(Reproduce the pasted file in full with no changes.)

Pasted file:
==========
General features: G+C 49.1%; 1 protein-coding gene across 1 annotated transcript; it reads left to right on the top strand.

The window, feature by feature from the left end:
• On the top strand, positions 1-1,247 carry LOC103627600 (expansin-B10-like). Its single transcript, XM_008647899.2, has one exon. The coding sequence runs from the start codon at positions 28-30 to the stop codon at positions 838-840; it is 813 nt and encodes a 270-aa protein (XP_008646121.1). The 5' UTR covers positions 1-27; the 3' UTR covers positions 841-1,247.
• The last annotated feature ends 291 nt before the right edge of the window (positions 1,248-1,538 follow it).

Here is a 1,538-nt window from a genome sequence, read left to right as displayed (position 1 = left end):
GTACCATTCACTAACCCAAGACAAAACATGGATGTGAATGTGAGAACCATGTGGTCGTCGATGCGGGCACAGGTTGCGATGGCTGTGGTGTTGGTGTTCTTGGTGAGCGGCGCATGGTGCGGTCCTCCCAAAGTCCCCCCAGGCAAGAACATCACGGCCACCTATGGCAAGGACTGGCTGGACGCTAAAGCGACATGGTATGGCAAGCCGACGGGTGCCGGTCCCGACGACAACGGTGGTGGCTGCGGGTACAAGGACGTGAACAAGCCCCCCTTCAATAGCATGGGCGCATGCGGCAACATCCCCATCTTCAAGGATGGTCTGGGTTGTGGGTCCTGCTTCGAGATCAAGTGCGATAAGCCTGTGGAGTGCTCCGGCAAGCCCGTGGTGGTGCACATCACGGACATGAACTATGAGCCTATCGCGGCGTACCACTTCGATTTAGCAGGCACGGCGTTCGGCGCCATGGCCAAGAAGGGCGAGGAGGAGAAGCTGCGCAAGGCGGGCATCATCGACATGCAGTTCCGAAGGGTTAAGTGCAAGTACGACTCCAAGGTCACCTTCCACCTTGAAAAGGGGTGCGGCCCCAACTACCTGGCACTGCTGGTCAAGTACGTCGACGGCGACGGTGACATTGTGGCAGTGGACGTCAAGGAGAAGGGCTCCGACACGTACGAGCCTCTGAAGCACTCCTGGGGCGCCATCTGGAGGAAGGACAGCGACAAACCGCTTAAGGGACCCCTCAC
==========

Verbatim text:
General features: G+C 49.1%; 1 protein-coding gene across 1 annotated transcript; it reads left to right on the top strand.

The window, feature by feature from the left end:
• On the top strand, positions 1-1,247 carry LOC103627600 (expansin-B10-like). Its single transcript, XM_008647899.2, has one exon. The coding sequence runs from the start codon at positions 28-30 to the stop codon at positions 838-840; it is 813 nt and encodes a 270-aa protein (XP_008646121.1). The 5' UTR covers positions 1-27; the 3' UTR covers positions 841-1,247.
• The last annotated feature ends 291 nt before the right edge of the window (positions 1,248-1,538 follow it).

Here is a 1,538-nt window from a genome sequence, read left to right as displayed (position 1 = left end):
GTACCATTCACTAACCCAAGACAAAACATGGATGTGAATGTGAGAACCATGTGGTCGTCGATGCGGGCACAGGTTGCGATGGCTGTGGTGTTGGTGTTCTTGGTGAGCGGCGCATGGTGCGGTCCTCCCAAAGTCCCCCCAGGCAAGAACATCACGGCCACCTATGGCAAGGACTGGCTGGACGCTAAAGCGACATGGTATGGCAAGCCGACGGGTGCCGGTCCCGACGACAACGGTGGTGGCTGCGGGTACAAGGACGTGAACAAGCCCCCCTTCAATAGCATGGGCGCATGCGGCAACATCCCCATCTTCAAGGATGGTCTGGGTTGTGGGTCCTGCTTCGAGATCAAGTGCGATAAGCCTGTGGAGTGCTCCGGCAAGCCCGTGGTGGTGCACATCACGGACATGAACTATGAGCCTATCGCGGCGTACCACTTCGATTTAGCAGGCACGGCGTTCGGCGCCATGGCCAAGAAGGGCGAGGAGGAGAAGCTGCGCAAGGCGGGCATCATCGACATGCAGTTCCGAAGGGTTAAGTGCAAGTACGACTCCAAGGTCACCTTCCACCTTGAAAAGGGGTGCGGCCCCAACTACCTGGCACTGCTGGTCAAGTACGTCGACGGCGACGGTGACATTGTGGCAGTGGACGTCAAGGAGAAGGGCTCCGACACGTACGAGCCTCTGAAGCACTCCTGGGGCGCCATCTGGAGGAAGGACAGCGACAAACCGCTTAAGGGACCCCTCAC